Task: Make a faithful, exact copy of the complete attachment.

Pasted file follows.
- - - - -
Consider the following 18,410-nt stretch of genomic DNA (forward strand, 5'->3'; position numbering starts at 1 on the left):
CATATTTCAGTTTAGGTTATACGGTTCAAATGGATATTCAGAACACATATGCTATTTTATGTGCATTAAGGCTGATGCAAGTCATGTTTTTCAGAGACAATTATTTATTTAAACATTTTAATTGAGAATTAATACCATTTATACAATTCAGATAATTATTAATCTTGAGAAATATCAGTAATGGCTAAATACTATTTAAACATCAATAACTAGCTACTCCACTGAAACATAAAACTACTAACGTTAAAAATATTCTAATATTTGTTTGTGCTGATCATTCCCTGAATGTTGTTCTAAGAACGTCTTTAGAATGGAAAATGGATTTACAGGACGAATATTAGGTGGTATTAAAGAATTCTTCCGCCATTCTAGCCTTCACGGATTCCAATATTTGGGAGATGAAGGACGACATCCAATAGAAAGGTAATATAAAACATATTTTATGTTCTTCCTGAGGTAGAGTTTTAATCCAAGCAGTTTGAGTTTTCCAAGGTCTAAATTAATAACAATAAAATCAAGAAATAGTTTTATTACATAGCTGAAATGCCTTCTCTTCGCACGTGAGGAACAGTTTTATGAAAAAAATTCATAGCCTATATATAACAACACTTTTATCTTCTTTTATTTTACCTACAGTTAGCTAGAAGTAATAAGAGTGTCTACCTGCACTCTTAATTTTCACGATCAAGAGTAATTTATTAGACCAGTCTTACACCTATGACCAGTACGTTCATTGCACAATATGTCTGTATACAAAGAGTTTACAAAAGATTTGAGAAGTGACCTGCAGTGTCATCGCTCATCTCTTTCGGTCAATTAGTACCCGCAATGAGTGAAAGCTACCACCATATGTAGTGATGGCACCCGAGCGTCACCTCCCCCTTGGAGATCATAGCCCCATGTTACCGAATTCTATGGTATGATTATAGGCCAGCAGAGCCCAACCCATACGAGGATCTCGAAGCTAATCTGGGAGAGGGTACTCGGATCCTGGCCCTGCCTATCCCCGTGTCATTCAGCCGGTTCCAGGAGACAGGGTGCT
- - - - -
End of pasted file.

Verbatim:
Consider the following 18,410-nt stretch of genomic DNA (forward strand, 5'->3'; position numbering starts at 1 on the left):
CATATTTCAGTTTAGGTTATACGGTTCAAATGGATATTCAGAACACATATGCTATTTTATGTGCATTAAGGCTGATGCAAGTCATGTTTTTCAGAGACAATTATTTATTTAAACATTTTAATTGAGAATTAATACCATTTATACAATTCAGATAATTATTAATCTTGAGAAATATCAGTAATGGCTAAATACTATTTAAACATCAATAACTAGCTACTCCACTGAAACATAAAACTACTAACGTTAAAAATATTCTAATATTTGTTTGTGCTGATCATTCCCTGAATGTTGTTCTAAGAACGTCTTTAGAATGGAAAATGGATTTACAGGACGAATATTAGGTGGTATTAAAGAATTCTTCCGCCATTCTAGCCTTCACGGATTCCAATATTTGGGAGATGAAGGACGACATCCAATAGAAAGGTAATATAAAACATATTTTATGTTCTTCCTGAGGTAGAGTTTTAATCCAAGCAGTTTGAGTTTTCCAAGGTCTAAATTAATAACAATAAAATCAAGAAATAGTTTTATTACATAGCTGAAATGCCTTCTCTTCGCACGTGAGGAACAGTTTTATGAAAAAAATTCATAGCCTATATATAACAACACTTTTATCTTCTTTTATTTTACCTACAGTTAGCTAGAAGTAATAAGAGTGTCTACCTGCACTCTTAATTTTCACGATCAAGAGTAATTTATTAGACCAGTCTTACACCTATGACCAGTACGTTCATTGCACAATATGTCTGTATACAAAGAGTTTACAAAAGATTTGAGAAGTGACCTGCAGTGTCATCGCTCATCTCTTTCGGTCAATTAGTACCCGCAATGAGTGAAAGCTACCACCATATGTAGTGATGGCACCCGAGCGTCACCTCCCCCTTGGAGATCATAGCCCCATGTTACCGAATTCTATGGTATGATTATAGGCCAGCAGAGCCCAACCCATACGAGGATCTCGAAGCTAATCTGGGAGAGGGTACTCGGATCCTGGCCCTGCCTATCCCCGTGTCATTCAGCCGGTTCCAGGAGACAGGGTGCT